Will euros see the Swedes again before year-end?

Oct 12th, 2012

Alex Sönnerberg, Nordic DCM Origination, Crédit Agricole CIB, looks at how the rest of the year might play out for Swedish covered bond issuers in euros in light of factors such as basis swap moves and funding needs.

Will Swedish covered bond issuers come back to the euro market in Q4?

As of today (Thursday) SEB, Handelsbanken, Nordea and Swedbank are all in silent mode, but the euro market has rarely been more attractive for Swedish covered bond issuers. Indeed the euro market is now less expensive than the Swedish krona market as a result of credit spread tightening in euros and, most importantly, a large movement in the EUR/SEK cross-currency basis swap curve in favour of Swedish issuers, as illustrated in figure 1.

Why has the EUR/SEK basis swap tightened so much?

For a number of reasons, but a large volume of Yankee supply in 2012 is a key driving factor. As shown in figure 2, the EUR/USD basis swap curve is highly correlated with primary market supply from European issuers in US dollars. European SSA, FI and corporate issuers have printed $363bn in the Yankee market year-to-date, of which $60bn+ was issued in September alone. Most, but not all, of the proceeds should have been swapped back to euros, resulting in the EUR/USD basis being bid up. Since the USD/SEK basis has traded in a tight range in the medium and long end of the curve, the shift in EUR/USD upwards/less negative has indirectly tightened EUR/SEK basis spreads, as shown in figure 3 (see page 7).

Usually Swedish banks would be on the other side of the trade, swapping euro covered bond proceeds to kronor as required by legislation, preventing the cross-currency basis swap from tightening as much on back of movement in the EUR/USD basis. The difference in 2012 has been that Handelsbanken was the only active Swedish bank in the euro market when it issued a five year Eu1.5bn deal in March (with CA-CIB as bookrunner), compared with last year when Swedish covered bond supply totalled Eu10bn courtesy of four issuers.

Other factors helping push the EUR/SEK basis tighter this year have been increased volumes of foreign borrowers, primarily SSA issuers, raising Swedish krona-denominated funding and more Swedish krona-based investors buying euro-denominated assets hedged with cross-currency basis swaps instead of FX forwards. In 2011 foreign issuers printed Eu6.3bn equivalent of Swedish krona-denominated bonds (SEK55bn) and total supply year-to-date 2012 equals Eu5.3bn (SEK46bn).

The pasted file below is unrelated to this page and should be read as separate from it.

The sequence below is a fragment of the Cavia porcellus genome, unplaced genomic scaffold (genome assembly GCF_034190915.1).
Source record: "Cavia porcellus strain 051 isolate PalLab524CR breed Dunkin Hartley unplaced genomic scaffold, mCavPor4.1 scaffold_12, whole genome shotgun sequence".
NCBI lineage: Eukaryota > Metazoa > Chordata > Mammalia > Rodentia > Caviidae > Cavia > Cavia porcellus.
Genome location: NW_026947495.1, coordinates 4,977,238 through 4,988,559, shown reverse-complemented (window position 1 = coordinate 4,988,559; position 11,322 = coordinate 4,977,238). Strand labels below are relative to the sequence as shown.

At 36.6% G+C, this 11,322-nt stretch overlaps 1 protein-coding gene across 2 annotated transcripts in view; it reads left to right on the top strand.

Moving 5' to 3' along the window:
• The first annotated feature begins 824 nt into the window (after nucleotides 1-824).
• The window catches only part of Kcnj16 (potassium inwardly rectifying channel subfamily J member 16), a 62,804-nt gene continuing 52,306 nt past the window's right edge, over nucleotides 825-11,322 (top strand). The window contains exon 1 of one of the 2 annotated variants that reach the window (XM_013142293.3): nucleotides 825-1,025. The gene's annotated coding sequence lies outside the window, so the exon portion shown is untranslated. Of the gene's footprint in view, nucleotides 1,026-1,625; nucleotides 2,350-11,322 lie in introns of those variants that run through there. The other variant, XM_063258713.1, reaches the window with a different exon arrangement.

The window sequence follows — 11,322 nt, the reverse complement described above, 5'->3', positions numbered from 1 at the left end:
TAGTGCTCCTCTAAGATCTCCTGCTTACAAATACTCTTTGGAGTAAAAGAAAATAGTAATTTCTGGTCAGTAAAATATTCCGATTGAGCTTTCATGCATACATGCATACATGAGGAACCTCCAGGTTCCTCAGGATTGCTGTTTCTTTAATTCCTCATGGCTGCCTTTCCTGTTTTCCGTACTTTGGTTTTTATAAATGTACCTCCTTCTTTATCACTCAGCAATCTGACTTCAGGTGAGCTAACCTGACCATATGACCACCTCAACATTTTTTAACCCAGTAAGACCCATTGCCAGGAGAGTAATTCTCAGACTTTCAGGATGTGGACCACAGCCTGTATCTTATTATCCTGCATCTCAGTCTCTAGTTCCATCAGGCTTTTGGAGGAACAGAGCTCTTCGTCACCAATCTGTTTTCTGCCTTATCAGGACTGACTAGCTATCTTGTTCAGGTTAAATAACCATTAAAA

Which direction will the EUR/SEK basis swap curve go from here?

The basis swap market has been much more supply driven as opposed to sentiment driven lately and the large volumes of Yankee supply have definitely helped improve liquidity in the market. Now that the US earnings season has officially kicked off, CA-CIB’s New York syndicate desk expects less primary market supply overall as investors will turn their attention to results for an update on corporate health instead. As such, the basis market will be much more vulnerable to headline risks, especially stemming from the euro-zone in the coming weeks.

The iTraxx Senior Financials index is a good gauge for sentiment towards European banks that account for approximately $100bn of Yankee market issuance in 2012 year-to-date, and, as shown in figure 4, the index is closely correlated with the five year EUR/USD basis. In other words, if market sentiment deteriorates then credit spreads will widen, the basis swap spread will move down/more negative, and liquidity will evaporate from the cross-currency basis market as the Yankee issuance stops.

Consequently, the downside risk of EUR/SEK widening again is greater than continued tightening in the basis swap for Swedish issuers as a result of the volatile situation in the euro-zone.

Does it mean that Swedish banks will print euro covered bonds after Q3 earnings?

First and foremost it depends on the funding requirements of Swedish banks. Most report that they are fully funded for 2012 so it will likely depend on funding demand next year when Eu4bn of euro-denominated covered bonds from Swedish issuers are maturing.

Therefore the negative cost of carry from pre-funding must be taken into consideration and weighed up against the importance of being a frequent issuer in the euro market — the largest market for Swedish issuers after the domestic — and looking after the continental investor base.

As such, there is some chance that we’ll see opportunistic covered bond issuance from Swedish banks in Q4, but odds are that we’ll have to wait until the first quarter next year before supply resumes properly.

Swedish banks will start reporting third quarter results in the week commencing 22 October, with Svenska Handelsbanken first out, followed by Swedbank (23rd), Nordea (24th) and SEB (25th).

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